KEY DRIVERS: After a weak start this year, the economy is expected to grow at roughly 2 percent. That would be roughly in line with annual gains during the recovery. Consistent hiring has helped sustain the gradual recovery, although the expansion is starting to show its age as the pace of job gains has slowed this year.

 

The unemployment rate has fallen to a healthy 4.4 percent. The Labor Department’s report for June showed that U.S. employers added a robust 222,000 jobs, the most in four months and a reassuring sign that businesses may be confident enough to keep hiring despite a slow-growing economy.

 

The Federal Reserve said Wednesday that it is keeping its key interest rate unchanged at a time when inflation remains undesirably low despite the job market continuing to strengthen.

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China to Speed Up Bullet Trains in September

China plans to raise the speed of its bullet trains back up to 350 kph (217 mph), state media reported on Thursday, six years after a deadly high-speed rail crash prompted authorities to slow trains across the country.

Trains on China’s high-speed rail network are designed to travel up to 350 kph, but Beijing ordered speeds to be cut to between 250-300 kph in 2011 after over 30 people were killed in a train crash in eastern Zhejiang province.

The Beijing News said the government planned to implement the increased speeds between Beijing and Shanghai in September, which would cut travel time to 4.5 hours from up to 6 hours currently.

China’s newest “Fuxing” bullet trains, which were unveiled in June and are capable of top speeds of 400 kph, will be used for that journey, it said.

China is home to the world’s longest high-speed rail network which competes heavily with domestic airlines. Of China’s 31 provinces and regions, 29 are served by high-speed rail with only the regions of Tibet and Ningxia in the northwest yet to be connected.

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Fed Holds Key Rate Steady, Will Reduce Holdings ‘Relatively Soon’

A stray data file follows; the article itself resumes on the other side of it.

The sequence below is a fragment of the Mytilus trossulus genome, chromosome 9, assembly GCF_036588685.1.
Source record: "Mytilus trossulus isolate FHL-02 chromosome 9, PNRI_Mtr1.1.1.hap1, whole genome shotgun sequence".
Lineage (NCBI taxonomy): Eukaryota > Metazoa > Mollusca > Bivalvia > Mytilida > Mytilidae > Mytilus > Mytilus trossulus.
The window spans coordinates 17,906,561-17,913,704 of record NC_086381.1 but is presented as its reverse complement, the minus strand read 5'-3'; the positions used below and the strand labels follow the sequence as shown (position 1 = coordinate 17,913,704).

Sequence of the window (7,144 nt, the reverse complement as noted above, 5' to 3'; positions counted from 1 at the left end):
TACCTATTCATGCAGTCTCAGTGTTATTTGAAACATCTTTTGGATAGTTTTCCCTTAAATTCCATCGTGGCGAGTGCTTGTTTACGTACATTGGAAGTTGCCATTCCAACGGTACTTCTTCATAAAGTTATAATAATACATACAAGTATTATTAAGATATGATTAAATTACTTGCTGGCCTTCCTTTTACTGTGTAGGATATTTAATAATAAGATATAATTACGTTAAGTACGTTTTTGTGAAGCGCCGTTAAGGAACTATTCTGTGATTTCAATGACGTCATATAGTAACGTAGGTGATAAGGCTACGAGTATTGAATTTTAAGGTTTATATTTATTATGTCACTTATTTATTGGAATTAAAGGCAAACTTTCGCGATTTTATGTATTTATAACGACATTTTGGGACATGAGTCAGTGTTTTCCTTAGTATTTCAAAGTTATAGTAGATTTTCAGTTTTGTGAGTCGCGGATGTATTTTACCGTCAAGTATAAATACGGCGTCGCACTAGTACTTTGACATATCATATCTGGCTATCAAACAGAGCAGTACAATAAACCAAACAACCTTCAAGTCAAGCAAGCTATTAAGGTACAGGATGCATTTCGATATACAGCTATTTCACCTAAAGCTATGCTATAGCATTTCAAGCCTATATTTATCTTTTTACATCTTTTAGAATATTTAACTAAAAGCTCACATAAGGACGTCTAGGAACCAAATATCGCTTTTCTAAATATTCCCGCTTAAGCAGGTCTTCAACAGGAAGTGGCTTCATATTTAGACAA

Leaders of the U.S. central bank said Wednesday that they were holding their benchmark lending rate at a low level — in a range between 1 and 1.25 percent — for the time being.  

Federal Reserve officials said in a report issued after their two-day policy meeting that the world’s largest economy was growing at a “moderate” pace and the job market was improving, but that inflation remained a bit low.

The chief economist of Stifel Fixed Income, Lindsey Piegza, said the Fed appeared eager to raise interest rates back to a more “normal” level and might well approve an increase at its next meeting in September. Sara Johnson of IHS Markit said the next rate hike likely would be in December.

Fed officials cut short-term interest rates to nearly zero during the 2007-09 financial crisis to boost investment and growth. They said the recovering economy no longer needed so much help, so they have been gradually raising interest rates and are expected to boost them further in the future.

In a VOA interview, Piegza said keeping rates too low for too long might prompt investors to seek better returns by putting money into excessively risky areas.

During the recession, the Fed also tried to boost growth by cutting long-term interest rates, with a complex program that involved purchasing huge amounts of securities.  

Fed officials said they would keep these assets for the time being but indicated they would begin selling them off “relatively soon.” Fed officials have said they will take care to reduce these assets in a gradual way that will not disrupt markets.